Honor View20 Camera Quality Review – Exceeding Expectations
The Honor brand has made quite the name for itself over the past few years. Their smartphones have gradually made improvements in camera quality, but with the Honor View20, the brand has made a major jump from dual camera sensors to a strong 48MP Sony sensor with a 3D TOF sensor (more on that in a bit). The Honor View20 aims to change the perception that you need to spend close to a $1,000 for a great smartphone camera, and if I might give my opinion early, they did a darn good job.
Honor View20 – Camera Hardware Overview
First, let us go over exactly what the Honor View20 is packing. Instead of going with a triple camera setup like the Huawei P20 Pro or LG V40 ThinQ, or the dual camera setup like the OnePlus 6 or OnePlus 6T, Honor stuck with a single primary rear shooter. After all, this is still a more budget offering—though that word was significantly diluted in 2018. The sensor they decided to go with is the exciting 48MP Sony IMX586 1/2 “ sensor that uses a quad-Bayer setup and pixel binning to output 12MP images mated to an aptly sized f/1.8 aperture lens. There is a second “camera” on the back of the phone, but that is the Time of Flight (TOF) sensor that we should see on a lot more devices in the coming months for things like 3D shooting, enhancements for portrait mode, and face unlock systems.
Back to the IMX586 though, you would normally see 48MP on a small sensor like the one found in the Honor View20 as a downside. Due to the sheer amount of megapixels on the sensor each micron pixel would receive less light. This is why a bigger megapixel count isn’t always better and why camera sensors on smartphones really have not progressed much past the 12 to 20MP counts you find on most devices. Sony is looking to break through this self-imposed wall here at the more budget market; one of their more prominent mainstream attempts was the IMX600 found on the ultra-premium Huawei P20 Pro. The IMX586 uses a quad-Bayer arrangement that bins the output to 2×2 grids of each color, bringing the effective micron-pixel size to 1.6μm. Now, this is not a straight equation though, as the quad-Bayer array isn’t 1:1 so while Sony claims it is “equivalent” to 1.6μm it is likely marginally less than that. This means that normally you are going to be shooting 48MP images binned down in a 2×2 area to give you 12MP outputs (12MPx4 = 48MP) unless you choose the new AI Clarity mode, which we will be testing in this review. Around front, Honor is using a 25MP Sony IMX576 with an f/2.0 lens, and unlike the rear sensor does not use binning to improve the low light performance.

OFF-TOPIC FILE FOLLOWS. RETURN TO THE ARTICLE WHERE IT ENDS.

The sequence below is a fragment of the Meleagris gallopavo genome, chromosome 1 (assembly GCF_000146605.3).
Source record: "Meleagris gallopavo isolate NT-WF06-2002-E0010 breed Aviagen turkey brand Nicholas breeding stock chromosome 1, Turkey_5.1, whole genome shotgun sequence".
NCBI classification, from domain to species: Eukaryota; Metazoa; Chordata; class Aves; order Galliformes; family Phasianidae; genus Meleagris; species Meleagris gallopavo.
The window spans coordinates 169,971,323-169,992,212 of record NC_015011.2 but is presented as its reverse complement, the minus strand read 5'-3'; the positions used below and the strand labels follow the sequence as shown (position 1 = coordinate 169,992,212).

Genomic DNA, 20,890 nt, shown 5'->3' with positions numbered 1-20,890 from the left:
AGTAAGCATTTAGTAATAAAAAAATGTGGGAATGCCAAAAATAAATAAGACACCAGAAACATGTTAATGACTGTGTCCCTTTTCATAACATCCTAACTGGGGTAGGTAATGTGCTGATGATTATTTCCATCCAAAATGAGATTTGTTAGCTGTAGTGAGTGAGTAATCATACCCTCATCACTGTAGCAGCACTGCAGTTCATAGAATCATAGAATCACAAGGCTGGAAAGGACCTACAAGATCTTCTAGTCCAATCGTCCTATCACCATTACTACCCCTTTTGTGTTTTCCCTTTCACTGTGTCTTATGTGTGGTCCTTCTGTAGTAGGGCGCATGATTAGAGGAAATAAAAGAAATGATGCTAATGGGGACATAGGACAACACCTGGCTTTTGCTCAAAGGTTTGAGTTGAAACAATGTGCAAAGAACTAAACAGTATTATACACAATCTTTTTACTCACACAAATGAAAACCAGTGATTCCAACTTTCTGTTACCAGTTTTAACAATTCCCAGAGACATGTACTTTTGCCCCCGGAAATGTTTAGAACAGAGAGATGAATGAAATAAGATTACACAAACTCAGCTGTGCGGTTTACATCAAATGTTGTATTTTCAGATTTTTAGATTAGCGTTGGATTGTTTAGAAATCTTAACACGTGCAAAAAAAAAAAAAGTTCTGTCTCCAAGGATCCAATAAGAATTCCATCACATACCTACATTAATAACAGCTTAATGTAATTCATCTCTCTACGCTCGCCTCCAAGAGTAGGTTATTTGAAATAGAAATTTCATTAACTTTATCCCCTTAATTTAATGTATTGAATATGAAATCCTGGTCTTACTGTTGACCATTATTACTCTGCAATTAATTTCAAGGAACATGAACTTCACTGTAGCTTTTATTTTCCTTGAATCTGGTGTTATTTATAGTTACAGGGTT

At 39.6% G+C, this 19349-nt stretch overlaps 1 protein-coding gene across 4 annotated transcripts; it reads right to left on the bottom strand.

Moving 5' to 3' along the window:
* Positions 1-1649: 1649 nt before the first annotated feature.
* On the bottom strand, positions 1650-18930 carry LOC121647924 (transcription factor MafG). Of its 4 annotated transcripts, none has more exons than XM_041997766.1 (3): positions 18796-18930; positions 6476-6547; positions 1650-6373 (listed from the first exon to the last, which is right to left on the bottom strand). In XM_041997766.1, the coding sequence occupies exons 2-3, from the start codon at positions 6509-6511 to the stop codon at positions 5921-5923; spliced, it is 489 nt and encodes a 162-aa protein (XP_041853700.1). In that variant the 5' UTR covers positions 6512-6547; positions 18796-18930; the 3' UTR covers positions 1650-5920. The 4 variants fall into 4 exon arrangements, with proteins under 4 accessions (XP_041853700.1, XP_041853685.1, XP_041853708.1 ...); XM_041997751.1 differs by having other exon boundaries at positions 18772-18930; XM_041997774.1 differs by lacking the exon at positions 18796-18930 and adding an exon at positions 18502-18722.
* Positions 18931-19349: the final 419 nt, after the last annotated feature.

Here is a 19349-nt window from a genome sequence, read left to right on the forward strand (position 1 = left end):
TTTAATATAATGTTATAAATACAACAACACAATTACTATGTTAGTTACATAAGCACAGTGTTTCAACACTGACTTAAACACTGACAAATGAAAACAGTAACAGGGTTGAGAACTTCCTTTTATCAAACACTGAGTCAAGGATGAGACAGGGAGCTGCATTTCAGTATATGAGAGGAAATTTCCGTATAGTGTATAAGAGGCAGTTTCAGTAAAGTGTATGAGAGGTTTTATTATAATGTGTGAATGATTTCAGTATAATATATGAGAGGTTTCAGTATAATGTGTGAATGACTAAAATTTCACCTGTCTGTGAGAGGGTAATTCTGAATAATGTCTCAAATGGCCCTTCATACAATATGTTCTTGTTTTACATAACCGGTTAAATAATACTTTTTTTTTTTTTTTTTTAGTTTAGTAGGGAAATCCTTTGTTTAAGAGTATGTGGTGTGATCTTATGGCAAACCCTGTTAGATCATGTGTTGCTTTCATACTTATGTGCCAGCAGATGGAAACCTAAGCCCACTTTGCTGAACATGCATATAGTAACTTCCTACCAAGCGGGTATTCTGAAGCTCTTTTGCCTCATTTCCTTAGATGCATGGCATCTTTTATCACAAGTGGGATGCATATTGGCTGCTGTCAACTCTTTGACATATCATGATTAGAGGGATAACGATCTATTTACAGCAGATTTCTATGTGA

Honor View20 Photo Comparison Details
Now, let’s get to the actual shots. For this comparison, I was really looking at the quality difference between the 12MP default mode and the 48MP AI Ultra Clarity mode. I did take each image with the AI-enhanced 12MP mode enabled, and honestly, there is not a huge difference which is how I prefer it to be. I also took a lot of video footage encoded in h.265 at 1080p at 30 and 60 fps and 4K at 30fps. Unfortunately, the Honor View20 does not currently support 4K at 60fps on this device, but it makes up for it with some really excellent image stabilization at [email protected] and [email protected] settings. I took along a OnePlus 6 for this review, and I may from time to time mention it but this is not a comparison between the two—that will come later next week on XDA TV so stay tuned for that.